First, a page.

Abstract

Effective pain management and time to treatment is essential in patient care. Despite scientific evidence supporting the need to treat pain and an emphasis on addressing pain as a priority, pain management continues to be an unresolved issue. As a member of the health care team, nurses are integral to optimal pain management. Currently, nursing schools have limited innovative or alternative methods for teaching pain assessment and management. Simulation in nursing education provides a unique opportunity to expose students to realistic patient situations and allow them to learn and make mistakes without causing harm. However, modern low- and high-fidelity simulation technology is unable to display emotion, pain, or any facial expression. This limits training and education of conditions that may partially rely on the identification of symptoms based on the alteration of facial appearance, such as pain or stroke. This research explored student nurses’ perception of new technology that displayed computer-generated faces, each expressing varying degrees of physical expressions of pain. A total of 15 nursing students participated in the study. Students were asked to interpret the level of pain in four sequential faces using a numeric rating scale of 0-10, with 0 indicating no pain, and 10 the most severe pain possible. After scoring the faces, students were asked to answer four open-ended questions addressing the technology. Results of the study indicate a majority of nursing students believe the technology should be implemented into nursing curriculum and interacting with the projected faces was more beneficial than traditional teaching methods. Eventually, the potential for increased identification of conditions requiring observation of subtle facial changes will be explored.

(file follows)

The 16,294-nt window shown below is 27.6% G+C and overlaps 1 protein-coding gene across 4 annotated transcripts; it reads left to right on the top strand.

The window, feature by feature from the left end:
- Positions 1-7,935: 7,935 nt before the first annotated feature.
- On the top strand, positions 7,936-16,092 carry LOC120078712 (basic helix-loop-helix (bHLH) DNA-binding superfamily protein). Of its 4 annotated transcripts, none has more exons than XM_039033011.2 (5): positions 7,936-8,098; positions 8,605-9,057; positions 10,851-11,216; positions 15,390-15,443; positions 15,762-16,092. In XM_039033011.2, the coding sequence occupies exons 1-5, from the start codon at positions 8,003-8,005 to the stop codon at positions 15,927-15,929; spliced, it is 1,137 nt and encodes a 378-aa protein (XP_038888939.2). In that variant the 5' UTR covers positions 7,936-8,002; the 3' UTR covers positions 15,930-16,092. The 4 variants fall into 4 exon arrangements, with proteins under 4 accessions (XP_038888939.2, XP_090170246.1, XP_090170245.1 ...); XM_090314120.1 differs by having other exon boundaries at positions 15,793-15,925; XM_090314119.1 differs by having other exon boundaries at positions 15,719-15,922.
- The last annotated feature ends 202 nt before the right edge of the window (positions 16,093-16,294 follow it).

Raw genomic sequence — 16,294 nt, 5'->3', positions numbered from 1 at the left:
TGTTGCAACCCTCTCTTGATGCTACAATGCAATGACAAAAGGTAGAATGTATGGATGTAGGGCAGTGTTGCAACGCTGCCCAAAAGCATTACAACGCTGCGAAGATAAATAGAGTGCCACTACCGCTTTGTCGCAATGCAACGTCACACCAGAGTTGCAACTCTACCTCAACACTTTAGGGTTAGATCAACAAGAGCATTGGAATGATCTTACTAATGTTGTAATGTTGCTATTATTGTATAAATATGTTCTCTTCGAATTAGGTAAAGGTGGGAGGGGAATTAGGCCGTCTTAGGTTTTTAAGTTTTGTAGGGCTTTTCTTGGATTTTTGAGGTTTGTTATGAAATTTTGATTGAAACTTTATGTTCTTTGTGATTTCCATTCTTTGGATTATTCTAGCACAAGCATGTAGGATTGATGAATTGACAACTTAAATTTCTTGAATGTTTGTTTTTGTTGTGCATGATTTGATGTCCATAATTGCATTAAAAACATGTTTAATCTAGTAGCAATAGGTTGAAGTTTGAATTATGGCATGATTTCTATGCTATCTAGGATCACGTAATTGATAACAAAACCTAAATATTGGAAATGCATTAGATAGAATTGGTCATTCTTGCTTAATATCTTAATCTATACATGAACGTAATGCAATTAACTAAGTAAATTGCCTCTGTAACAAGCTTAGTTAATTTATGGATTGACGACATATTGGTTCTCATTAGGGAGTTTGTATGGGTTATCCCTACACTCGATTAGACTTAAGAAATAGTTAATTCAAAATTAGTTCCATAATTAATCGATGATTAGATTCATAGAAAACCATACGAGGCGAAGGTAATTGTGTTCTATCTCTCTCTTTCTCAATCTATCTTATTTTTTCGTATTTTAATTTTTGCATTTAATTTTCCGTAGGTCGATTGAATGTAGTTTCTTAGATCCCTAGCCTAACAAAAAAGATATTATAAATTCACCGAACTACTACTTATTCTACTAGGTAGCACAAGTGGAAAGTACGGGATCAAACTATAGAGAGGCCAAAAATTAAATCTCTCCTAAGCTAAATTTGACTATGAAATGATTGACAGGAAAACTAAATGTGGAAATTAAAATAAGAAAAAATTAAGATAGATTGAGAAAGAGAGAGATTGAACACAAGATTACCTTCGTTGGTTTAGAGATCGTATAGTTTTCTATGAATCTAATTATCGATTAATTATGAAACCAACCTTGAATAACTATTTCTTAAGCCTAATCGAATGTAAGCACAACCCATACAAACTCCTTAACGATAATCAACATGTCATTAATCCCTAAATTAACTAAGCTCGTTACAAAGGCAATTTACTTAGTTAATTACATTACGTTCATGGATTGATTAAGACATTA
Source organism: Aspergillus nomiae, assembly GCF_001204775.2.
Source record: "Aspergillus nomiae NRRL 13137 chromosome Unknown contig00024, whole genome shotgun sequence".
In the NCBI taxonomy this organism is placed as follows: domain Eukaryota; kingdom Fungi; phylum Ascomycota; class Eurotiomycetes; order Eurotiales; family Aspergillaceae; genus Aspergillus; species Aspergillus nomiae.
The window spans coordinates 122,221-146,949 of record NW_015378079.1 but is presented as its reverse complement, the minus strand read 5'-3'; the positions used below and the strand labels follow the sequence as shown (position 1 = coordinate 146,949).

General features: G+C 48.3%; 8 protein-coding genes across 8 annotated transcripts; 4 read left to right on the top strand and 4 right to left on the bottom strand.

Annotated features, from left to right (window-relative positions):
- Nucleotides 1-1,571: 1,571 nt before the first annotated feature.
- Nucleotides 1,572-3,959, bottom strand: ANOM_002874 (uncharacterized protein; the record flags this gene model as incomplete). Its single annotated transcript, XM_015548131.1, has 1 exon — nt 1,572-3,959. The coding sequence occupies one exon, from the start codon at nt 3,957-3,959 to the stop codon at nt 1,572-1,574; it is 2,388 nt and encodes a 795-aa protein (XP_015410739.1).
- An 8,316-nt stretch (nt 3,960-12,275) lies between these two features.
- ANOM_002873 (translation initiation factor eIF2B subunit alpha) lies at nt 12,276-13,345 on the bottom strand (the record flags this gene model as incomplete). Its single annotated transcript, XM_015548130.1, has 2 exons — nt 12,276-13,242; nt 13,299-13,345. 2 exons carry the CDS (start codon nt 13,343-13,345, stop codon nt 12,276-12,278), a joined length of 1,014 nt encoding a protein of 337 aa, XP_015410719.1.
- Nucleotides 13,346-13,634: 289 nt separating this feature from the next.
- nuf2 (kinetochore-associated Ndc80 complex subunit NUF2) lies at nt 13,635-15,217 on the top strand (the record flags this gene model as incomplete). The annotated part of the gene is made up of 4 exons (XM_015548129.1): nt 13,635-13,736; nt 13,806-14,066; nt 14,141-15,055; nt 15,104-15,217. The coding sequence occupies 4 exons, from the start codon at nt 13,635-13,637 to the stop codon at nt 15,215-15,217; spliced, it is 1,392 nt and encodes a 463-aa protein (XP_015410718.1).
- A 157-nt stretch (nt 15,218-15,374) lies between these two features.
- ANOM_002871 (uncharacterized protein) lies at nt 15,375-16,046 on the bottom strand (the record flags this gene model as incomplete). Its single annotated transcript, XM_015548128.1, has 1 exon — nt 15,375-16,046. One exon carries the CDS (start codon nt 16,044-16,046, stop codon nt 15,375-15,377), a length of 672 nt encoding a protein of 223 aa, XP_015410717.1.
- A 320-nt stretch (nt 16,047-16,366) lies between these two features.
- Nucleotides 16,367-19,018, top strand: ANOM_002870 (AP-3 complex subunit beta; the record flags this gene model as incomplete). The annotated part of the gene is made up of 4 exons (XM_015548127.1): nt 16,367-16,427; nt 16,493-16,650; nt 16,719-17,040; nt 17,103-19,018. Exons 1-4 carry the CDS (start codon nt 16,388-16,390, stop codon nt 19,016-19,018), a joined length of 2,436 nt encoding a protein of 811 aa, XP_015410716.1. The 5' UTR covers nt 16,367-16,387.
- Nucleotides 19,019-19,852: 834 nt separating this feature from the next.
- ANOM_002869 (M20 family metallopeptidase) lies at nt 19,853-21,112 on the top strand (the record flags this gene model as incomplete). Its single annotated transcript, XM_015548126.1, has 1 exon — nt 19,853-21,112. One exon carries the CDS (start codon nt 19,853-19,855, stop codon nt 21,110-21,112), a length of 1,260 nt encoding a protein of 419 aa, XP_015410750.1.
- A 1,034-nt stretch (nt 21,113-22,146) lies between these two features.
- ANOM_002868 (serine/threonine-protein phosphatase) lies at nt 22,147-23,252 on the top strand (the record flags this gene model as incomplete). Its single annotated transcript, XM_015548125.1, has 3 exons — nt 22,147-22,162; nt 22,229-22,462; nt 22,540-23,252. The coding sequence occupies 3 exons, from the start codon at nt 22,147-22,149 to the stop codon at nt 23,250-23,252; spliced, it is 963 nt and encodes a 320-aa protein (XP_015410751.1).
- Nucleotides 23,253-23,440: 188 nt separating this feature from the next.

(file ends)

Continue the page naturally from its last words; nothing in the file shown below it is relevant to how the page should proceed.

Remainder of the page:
Thesis Completion

2016

Semester

Spring

Thesis Chair

Allred, Kelly

Degree

Bachelor of Science in Nursing (B.S.N.)

College

College of Nursing

Department

Undergraduate

Degree Program

Bachelor of Science in Nursing

Location

Orlando (Main) Campus

Language

English

Access Status

Open Access

Length of Campus-only Access

1 year

Release Date

5-1-2017